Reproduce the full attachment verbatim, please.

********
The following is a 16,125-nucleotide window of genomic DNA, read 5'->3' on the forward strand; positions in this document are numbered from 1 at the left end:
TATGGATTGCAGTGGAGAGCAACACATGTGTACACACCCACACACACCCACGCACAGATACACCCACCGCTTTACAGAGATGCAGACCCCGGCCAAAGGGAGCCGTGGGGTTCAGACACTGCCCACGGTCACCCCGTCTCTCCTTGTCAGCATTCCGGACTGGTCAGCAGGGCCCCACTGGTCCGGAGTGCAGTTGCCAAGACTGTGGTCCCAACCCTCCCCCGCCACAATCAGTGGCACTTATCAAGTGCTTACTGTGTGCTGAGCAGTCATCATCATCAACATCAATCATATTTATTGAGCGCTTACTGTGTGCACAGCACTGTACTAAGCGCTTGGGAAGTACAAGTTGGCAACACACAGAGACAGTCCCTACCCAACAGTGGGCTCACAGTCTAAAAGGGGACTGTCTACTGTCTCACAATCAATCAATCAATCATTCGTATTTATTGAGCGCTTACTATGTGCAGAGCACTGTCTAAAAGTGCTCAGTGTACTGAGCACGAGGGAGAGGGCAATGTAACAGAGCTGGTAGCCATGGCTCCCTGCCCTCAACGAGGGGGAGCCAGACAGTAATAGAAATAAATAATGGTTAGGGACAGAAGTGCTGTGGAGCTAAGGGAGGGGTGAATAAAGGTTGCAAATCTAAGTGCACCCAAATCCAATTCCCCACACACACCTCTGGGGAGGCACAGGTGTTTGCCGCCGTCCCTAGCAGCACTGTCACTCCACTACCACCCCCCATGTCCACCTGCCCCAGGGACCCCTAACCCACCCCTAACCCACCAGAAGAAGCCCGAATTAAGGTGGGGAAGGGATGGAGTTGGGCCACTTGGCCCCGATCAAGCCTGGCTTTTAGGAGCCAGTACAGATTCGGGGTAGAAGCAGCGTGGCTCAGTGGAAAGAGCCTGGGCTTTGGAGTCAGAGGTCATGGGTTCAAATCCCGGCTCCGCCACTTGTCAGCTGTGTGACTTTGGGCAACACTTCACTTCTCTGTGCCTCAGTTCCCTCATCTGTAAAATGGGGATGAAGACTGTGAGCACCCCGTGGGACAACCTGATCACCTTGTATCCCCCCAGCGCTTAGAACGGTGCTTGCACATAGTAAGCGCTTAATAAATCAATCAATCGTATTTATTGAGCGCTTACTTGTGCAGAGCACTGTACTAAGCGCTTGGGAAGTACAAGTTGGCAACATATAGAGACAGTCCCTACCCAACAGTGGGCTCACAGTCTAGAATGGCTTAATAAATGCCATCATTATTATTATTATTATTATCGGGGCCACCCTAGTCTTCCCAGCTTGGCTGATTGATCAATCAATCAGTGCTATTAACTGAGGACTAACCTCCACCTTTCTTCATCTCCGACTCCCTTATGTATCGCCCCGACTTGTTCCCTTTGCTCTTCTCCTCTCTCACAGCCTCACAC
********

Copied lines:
The following is a 16,125-nucleotide window of genomic DNA, read 5'->3' on the forward strand; positions in this document are numbered from 1 at the left end:
TATGGATTGCAGTGGAGAGCAACACATGTGTACACACCCACACACACCCACGCACAGATACACCCACCGCTTTACAGAGATGCAGACCCCGGCCAAAGGGAGCCGTGGGGTTCAGACACTGCCCACGGTCACCCCGTCTCTCCTTGTCAGCATTCCGGACTGGTCAGCAGGGCCCCACTGGTCCGGAGTGCAGTTGCCAAGACTGTGGTCCCAACCCTCCCCCGCCACAATCAGTGGCACTTATCAAGTGCTTACTGTGTGCTGAGCAGTCATCATCATCAACATCAATCATATTTATTGAGCGCTTACTGTGTGCACAGCACTGTACTAAGCGCTTGGGAAGTACAAGTTGGCAACACACAGAGACAGTCCCTACCCAACAGTGGGCTCACAGTCTAAAAGGGGACTGTCTACTGTCTCACAATCAATCAATCAATCATTCGTATTTATTGAGCGCTTACTATGTGCAGAGCACTGTCTAAAAGTGCTCAGTGTACTGAGCACGAGGGAGAGGGCAATGTAACAGAGCTGGTAGCCATGGCTCCCTGCCCTCAACGAGGGGGAGCCAGACAGTAATAGAAATAAATAATGGTTAGGGACAGAAGTGCTGTGGAGCTAAGGGAGGGGTGAATAAAGGTTGCAAATCTAAGTGCACCCAAATCCAATTCCCCACACACACCTCTGGGGAGGCACAGGTGTTTGCCGCCGTCCCTAGCAGCACTGTCACTCCACTACCACCCCCCATGTCCACCTGCCCCAGGGACCCCTAACCCACCCCTAACCCACCAGAAGAAGCCCGAATTAAGGTGGGGAAGGGATGGAGTTGGGCCACTTGGCCCCGATCAAGCCTGGCTTTTAGGAGCCAGTACAGATTCGGGGTAGAAGCAGCGTGGCTCAGTGGAAAGAGCCTGGGCTTTGGAGTCAGAGGTCATGGGTTCAAATCCCGGCTCCGCCACTTGTCAGCTGTGTGACTTTGGGCAACACTTCACTTCTCTGTGCCTCAGTTCCCTCATCTGTAAAATGGGGATGAAGACTGTGAGCACCCCGTGGGACAACCTGATCACCTTGTATCCCCCCAGCGCTTAGAACGGTGCTTGCACATAGTAAGCGCTTAATAAATCAATCAATCGTATTTATTGAGCGCTTACTTGTGCAGAGCACTGTACTAAGCGCTTGGGAAGTACAAGTTGGCAACATATAGAGACAGTCCCTACCCAACAGTGGGCTCACAGTCTAGAATGGCTTAATAAATGCCATCATTATTATTATTATTATTATCGGGGCCACCCTAGTCTTCCCAGCTTGGCTGATTGATCAATCAATCAGTGCTATTAACTGAGGACTAACCTCCACCTTTCTTCATCTCCGACTCCCTTATGTATCGCCCCGACTTGTTCCCTTTGCTCTTCTCCTCTCTCACAGCCTCACAC